A Kids' Chinese Banquet
Feb. 14 may automatically conjure Valentine’s Day, but for Chinese around the world, this year it also ushers in the Year of the Tiger.
How do we know which year it is? Mary Man-Kong’s Lucky New Year! (Golden Books, $9.99, ages 4-8) starts with a moveable wheel that matches dates with animals in a book that goes on helpfully to explain the Chinese New Year rituals, especially the parts for kids.
These include getting “lucky money,” hearing firecrackers to “scare away bad feelings and evil spirits” and the dragon dance to bring “wisdom, wealth, and happiness.” Chi Chung’s elaborate depictions of the rituals include flaps, tabs and a final pop-up dragon to bring them alive and remain memorable until next year, which will be the Year of the Ox.
And how did the animal years get chosen? Marie Sellier, Catherine Louis and Wang Fei retell how the Great Emperor of Heaven invited all the animals in creation to visit him in What the Rat Told Me: A Legend of the Chinese Zodiac (NorthSouth, $16.95, ages 4-8).
The rat not only cunningly forgot to awaken the cat for the trip to the emperor’s mountain, but also leaped ahead of the ox to claim the first year. Such antics might be frowned on in some cultures, but the recurring theme of winning at all costs starts here, where the emperor approved of the rat’s tricks to get to the front of the line.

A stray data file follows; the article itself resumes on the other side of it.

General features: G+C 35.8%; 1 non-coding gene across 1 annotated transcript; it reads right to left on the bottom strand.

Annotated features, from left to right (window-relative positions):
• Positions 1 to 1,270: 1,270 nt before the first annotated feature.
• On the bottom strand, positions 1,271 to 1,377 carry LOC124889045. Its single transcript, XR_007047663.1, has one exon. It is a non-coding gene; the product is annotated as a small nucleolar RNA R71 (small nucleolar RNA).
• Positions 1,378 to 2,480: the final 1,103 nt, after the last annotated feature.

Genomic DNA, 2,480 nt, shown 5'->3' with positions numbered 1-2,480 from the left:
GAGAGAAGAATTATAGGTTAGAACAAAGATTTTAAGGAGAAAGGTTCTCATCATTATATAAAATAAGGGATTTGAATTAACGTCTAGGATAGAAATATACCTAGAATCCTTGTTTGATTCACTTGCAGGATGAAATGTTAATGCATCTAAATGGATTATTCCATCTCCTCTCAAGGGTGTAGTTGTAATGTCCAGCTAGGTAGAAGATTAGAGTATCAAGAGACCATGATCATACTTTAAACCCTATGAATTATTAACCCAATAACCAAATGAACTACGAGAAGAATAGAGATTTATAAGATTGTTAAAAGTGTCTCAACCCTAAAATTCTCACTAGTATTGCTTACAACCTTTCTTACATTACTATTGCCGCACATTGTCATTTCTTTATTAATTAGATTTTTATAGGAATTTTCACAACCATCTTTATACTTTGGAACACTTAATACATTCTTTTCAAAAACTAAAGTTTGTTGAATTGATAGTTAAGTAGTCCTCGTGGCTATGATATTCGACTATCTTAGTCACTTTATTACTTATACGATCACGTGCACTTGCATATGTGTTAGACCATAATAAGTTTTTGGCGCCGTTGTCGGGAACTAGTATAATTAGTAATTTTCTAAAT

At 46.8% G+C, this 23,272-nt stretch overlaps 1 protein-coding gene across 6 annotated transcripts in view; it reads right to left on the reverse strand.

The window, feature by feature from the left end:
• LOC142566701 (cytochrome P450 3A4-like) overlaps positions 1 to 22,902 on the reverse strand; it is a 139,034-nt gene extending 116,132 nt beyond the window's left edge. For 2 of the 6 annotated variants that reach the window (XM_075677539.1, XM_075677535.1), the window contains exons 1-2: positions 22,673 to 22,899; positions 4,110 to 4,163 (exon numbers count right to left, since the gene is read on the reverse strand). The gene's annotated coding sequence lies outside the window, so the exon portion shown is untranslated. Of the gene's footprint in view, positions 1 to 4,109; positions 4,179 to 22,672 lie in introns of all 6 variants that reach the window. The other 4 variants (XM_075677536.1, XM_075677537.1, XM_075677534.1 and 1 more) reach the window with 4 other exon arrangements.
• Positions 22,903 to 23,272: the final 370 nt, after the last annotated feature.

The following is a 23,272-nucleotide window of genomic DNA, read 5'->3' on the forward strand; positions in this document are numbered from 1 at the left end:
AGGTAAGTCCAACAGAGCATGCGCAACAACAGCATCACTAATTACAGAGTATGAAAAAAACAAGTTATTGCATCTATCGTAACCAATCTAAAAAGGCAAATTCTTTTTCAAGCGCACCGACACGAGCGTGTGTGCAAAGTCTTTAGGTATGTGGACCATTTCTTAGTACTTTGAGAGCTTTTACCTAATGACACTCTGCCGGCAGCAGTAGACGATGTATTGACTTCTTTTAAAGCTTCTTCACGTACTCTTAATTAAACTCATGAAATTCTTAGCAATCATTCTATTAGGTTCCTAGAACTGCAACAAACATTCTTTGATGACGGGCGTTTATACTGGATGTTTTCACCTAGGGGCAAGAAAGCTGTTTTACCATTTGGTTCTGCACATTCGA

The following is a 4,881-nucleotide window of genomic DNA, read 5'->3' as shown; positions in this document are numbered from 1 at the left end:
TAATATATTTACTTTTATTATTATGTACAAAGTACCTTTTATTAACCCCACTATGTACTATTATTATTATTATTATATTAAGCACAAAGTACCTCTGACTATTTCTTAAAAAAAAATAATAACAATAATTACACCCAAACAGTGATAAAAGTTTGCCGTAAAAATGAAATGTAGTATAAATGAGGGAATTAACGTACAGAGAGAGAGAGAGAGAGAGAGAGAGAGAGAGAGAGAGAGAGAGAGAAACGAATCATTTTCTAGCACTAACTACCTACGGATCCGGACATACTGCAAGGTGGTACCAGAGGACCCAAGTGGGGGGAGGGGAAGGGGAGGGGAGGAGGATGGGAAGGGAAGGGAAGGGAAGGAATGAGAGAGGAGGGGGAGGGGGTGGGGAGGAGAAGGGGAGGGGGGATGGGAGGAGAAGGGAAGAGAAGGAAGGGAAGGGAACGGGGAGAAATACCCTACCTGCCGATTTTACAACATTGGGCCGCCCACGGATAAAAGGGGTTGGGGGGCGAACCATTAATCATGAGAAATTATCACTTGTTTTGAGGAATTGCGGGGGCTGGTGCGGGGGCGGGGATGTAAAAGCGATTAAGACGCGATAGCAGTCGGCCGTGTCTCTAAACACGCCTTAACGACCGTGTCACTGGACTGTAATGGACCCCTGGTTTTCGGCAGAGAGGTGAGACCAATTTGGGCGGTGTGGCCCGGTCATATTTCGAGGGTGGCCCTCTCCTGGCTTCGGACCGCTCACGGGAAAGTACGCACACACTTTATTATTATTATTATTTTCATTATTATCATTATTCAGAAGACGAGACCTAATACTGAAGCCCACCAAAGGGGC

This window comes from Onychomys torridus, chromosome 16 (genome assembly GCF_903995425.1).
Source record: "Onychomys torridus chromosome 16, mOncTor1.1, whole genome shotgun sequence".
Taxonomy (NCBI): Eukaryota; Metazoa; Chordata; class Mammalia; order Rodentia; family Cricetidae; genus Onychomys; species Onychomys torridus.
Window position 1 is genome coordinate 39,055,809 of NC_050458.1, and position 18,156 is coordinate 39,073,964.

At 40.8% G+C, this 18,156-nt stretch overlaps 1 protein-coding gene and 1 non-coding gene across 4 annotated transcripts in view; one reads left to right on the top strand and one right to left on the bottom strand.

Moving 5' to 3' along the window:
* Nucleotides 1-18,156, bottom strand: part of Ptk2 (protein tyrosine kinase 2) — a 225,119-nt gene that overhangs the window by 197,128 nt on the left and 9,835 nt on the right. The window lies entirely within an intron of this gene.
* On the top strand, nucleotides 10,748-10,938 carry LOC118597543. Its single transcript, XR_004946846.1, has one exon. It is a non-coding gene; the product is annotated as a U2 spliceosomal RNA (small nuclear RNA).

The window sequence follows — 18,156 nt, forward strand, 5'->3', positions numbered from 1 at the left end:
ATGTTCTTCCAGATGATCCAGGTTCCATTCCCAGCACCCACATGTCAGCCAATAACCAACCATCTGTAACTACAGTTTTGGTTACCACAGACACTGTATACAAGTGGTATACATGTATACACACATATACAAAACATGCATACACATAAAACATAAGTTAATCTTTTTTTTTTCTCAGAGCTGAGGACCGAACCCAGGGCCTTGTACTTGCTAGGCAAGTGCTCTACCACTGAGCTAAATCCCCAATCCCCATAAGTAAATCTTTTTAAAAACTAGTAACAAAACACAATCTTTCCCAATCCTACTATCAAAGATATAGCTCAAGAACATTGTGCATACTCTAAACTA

The book recounts the emperor’s choice for each animal’s place in simple, elegant language matched by the elegant, schematized drawings in black, white and red.
Cunning is also the subject of The Horse Race: Based on the Ancient Chinese Classic “Tian Ji’s Horse Race,” illustrated by Zhang Qiu with calligraphy by Wang Lifu (J.M.Entrikin, $16.95, ages 4-8).
When the emperor forces a subject to race his horses against the emperor’s, the subject manages to capture the prize of trays of gold. He outpaces against the emperor’s obviously superior horses by massaging the rules and not pitting his best horses against the emperor’s best, a trick celebrated for its cleverness rather than condemned for its manipulation.
Very colorful and evocative ink-and-watercolor drawings of ancient China accompany another clever part of the book — it is written in English, with English transliteration on top of the Chinese calligraphy to help young people match pronunciation with meaning and recognition of Chinese words.
Words and Pictographs
In Liu and the Bird: A Journey in Chinese Calligraphy (NorthSouth, $6.95, ages 4-8), Catherine Louis writes and illustrates the association between words and their Chinese pictograms. She shows in three steps how an object like a feather, star or field can be transformed into a word with only a vague connection to its original meaning.
Her linotype and colored-paper illustrations make strong images to help anyone inspired to learn Chinese in the Year of the Tiger.
Frank Lipsius is a contributing writer to MetroKids.